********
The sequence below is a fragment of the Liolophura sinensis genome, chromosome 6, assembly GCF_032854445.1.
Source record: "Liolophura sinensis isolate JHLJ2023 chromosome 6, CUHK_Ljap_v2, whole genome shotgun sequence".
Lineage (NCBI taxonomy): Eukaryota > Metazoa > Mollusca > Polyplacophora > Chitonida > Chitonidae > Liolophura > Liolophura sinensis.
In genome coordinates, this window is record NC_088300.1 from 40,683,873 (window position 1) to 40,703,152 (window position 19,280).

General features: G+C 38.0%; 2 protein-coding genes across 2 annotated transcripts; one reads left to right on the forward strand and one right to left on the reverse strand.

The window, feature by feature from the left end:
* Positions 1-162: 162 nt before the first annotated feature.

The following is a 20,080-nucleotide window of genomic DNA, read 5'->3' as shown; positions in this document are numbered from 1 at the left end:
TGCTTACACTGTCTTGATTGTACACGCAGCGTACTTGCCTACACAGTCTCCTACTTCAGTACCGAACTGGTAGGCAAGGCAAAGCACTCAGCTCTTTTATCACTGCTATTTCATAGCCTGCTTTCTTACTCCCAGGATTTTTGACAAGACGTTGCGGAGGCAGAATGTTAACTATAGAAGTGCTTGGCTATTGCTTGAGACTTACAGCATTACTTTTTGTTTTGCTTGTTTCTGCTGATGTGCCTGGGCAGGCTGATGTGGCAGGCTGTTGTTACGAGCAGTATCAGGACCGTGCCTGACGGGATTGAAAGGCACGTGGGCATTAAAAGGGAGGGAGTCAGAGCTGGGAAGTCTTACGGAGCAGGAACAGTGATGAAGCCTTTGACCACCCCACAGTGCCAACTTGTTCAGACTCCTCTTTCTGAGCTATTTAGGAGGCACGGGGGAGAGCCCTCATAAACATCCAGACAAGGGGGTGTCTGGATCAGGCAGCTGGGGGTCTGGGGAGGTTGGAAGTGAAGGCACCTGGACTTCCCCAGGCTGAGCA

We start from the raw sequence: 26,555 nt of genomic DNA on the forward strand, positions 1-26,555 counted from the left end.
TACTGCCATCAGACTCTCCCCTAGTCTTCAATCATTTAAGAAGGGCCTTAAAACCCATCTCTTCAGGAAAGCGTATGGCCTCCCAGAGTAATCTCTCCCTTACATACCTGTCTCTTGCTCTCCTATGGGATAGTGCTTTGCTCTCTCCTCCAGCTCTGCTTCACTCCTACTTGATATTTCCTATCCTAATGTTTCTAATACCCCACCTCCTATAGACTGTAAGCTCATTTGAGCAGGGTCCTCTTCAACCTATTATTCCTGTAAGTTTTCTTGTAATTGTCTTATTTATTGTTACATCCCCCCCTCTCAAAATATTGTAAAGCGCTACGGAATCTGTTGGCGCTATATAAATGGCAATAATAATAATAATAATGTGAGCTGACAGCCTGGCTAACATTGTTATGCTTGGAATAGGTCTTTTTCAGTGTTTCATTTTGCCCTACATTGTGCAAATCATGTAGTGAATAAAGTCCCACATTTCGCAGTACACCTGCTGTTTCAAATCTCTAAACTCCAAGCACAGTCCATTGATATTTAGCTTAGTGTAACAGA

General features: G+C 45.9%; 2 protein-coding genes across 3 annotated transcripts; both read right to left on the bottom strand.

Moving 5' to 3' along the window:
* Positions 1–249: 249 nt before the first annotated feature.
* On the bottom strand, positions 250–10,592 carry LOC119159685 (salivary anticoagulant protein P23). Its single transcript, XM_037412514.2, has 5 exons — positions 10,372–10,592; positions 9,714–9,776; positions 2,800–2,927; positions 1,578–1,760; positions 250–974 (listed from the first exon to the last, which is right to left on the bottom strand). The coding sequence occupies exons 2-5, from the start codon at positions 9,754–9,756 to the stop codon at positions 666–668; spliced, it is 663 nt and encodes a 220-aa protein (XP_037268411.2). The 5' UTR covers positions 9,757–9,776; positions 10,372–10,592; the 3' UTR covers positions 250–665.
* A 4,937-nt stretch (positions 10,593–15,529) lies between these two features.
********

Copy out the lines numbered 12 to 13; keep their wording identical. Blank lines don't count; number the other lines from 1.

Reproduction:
General features: G+C 45.9%; 2 protein-coding genes across 3 annotated transcripts; both read right to left on the bottom strand.

Moving 5' to 3' along the window: